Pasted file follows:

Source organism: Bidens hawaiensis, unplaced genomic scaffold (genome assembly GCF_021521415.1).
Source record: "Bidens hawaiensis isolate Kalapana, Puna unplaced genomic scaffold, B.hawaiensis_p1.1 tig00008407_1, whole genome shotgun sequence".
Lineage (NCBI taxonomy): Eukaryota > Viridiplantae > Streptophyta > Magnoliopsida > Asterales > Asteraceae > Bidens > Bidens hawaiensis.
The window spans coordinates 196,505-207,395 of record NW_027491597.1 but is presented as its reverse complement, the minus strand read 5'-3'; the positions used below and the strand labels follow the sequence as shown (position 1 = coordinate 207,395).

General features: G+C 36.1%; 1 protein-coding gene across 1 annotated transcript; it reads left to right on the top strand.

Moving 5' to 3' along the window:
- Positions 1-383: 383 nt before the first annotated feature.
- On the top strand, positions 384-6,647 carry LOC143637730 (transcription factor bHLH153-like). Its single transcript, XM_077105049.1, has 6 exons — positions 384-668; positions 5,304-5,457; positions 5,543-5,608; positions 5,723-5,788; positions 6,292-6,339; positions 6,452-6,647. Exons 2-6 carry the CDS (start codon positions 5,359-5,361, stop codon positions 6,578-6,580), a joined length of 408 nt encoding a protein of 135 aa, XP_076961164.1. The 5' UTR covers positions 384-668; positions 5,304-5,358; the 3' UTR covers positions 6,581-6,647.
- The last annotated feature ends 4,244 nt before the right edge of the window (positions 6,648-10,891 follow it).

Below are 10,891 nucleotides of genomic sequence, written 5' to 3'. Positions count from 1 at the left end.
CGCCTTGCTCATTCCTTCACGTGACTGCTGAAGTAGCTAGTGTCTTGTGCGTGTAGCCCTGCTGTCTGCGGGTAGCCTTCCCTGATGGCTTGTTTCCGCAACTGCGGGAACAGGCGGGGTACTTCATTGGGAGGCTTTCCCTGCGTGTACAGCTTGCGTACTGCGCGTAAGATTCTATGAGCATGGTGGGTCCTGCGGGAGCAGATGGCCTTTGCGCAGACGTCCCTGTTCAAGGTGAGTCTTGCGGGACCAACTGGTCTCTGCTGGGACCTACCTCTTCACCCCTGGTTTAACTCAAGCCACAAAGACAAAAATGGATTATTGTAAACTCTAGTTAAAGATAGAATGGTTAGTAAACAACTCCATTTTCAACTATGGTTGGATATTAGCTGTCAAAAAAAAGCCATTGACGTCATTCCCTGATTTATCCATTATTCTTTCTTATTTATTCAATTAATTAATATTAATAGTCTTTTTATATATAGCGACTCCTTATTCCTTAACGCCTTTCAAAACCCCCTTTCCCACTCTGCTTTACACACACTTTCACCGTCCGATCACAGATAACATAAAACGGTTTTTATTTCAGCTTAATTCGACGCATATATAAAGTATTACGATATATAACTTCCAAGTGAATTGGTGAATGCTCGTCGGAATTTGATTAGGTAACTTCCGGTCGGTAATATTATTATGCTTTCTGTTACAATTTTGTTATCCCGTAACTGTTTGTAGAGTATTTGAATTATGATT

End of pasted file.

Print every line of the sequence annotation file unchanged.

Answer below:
Source organism: Bidens hawaiensis, unplaced genomic scaffold (genome assembly GCF_021521415.1).
Source record: "Bidens hawaiensis isolate Kalapana, Puna unplaced genomic scaffold, B.hawaiensis_p1.1 tig00008407_1, whole genome shotgun sequence".
Lineage (NCBI taxonomy): Eukaryota > Viridiplantae > Streptophyta > Magnoliopsida > Asterales > Asteraceae > Bidens > Bidens hawaiensis.
The window spans coordinates 196,505-207,395 of record NW_027491597.1 but is presented as its reverse complement, the minus strand read 5'-3'; the positions used below and the strand labels follow the sequence as shown (position 1 = coordinate 207,395).

General features: G+C 36.1%; 1 protein-coding gene across 1 annotated transcript; it reads left to right on the top strand.

Moving 5' to 3' along the window:
- Positions 1-383: 383 nt before the first annotated feature.
- On the top strand, positions 384-6,647 carry LOC143637730 (transcription factor bHLH153-like). Its single transcript, XM_077105049.1, has 6 exons — positions 384-668; positions 5,304-5,457; positions 5,543-5,608; positions 5,723-5,788; positions 6,292-6,339; positions 6,452-6,647. Exons 2-6 carry the CDS (start codon positions 5,359-5,361, stop codon positions 6,578-6,580), a joined length of 408 nt encoding a protein of 135 aa, XP_076961164.1. The 5' UTR covers positions 384-668; positions 5,304-5,358; the 3' UTR covers positions 6,581-6,647.
- The last annotated feature ends 4,244 nt before the right edge of the window (positions 6,648-10,891 follow it).

Below are 10,891 nucleotides of genomic sequence, written 5' to 3'. Positions count from 1 at the left end.
CGCCTTGCTCATTCCTTCACGTGACTGCTGAAGTAGCTAGTGTCTTGTGCGTGTAGCCCTGCTGTCTGCGGGTAGCCTTCCCTGATGGCTTGTTTCCGCAACTGCGGGAACAGGCGGGGTACTTCATTGGGAGGCTTTCCCTGCGTGTACAGCTTGCGTACTGCGCGTAAGATTCTATGAGCATGGTGGGTCCTGCGGGAGCAGATGGCCTTTGCGCAGACGTCCCTGTTCAAGGTGAGTCTTGCGGGACCAACTGGTCTCTGCTGGGACCTACCTCTTCACCCCTGGTTTAACTCAAGCCACAAAGACAAAAATGGATTATTGTAAACTCTAGTTAAAGATAGAATGGTTAGTAAACAACTCCATTTTCAACTATGGTTGGATATTAGCTGTCAAAAAAAAGCCATTGACGTCATTCCCTGATTTATCCATTATTCTTTCTTATTTATTCAATTAATTAATATTAATAGTCTTTTTATATATAGCGACTCCTTATTCCTTAACGCCTTTCAAAACCCCCTTTCCCACTCTGCTTTACACACACTTTCACCGTCCGATCACAGATAACATAAAACGGTTTTTATTTCAGCTTAATTCGACGCATATATAAAGTATTACGATATATAACTTCCAAGTGAATTGGTGAATGCTCGTCGGAATTTGATTAGGTAACTTCCGGTCGGTAATATTATTATGCTTTCTGTTACAATTTTGTTATCCCGTAACTGTTTGTAGAGTATTTGAATTATGATT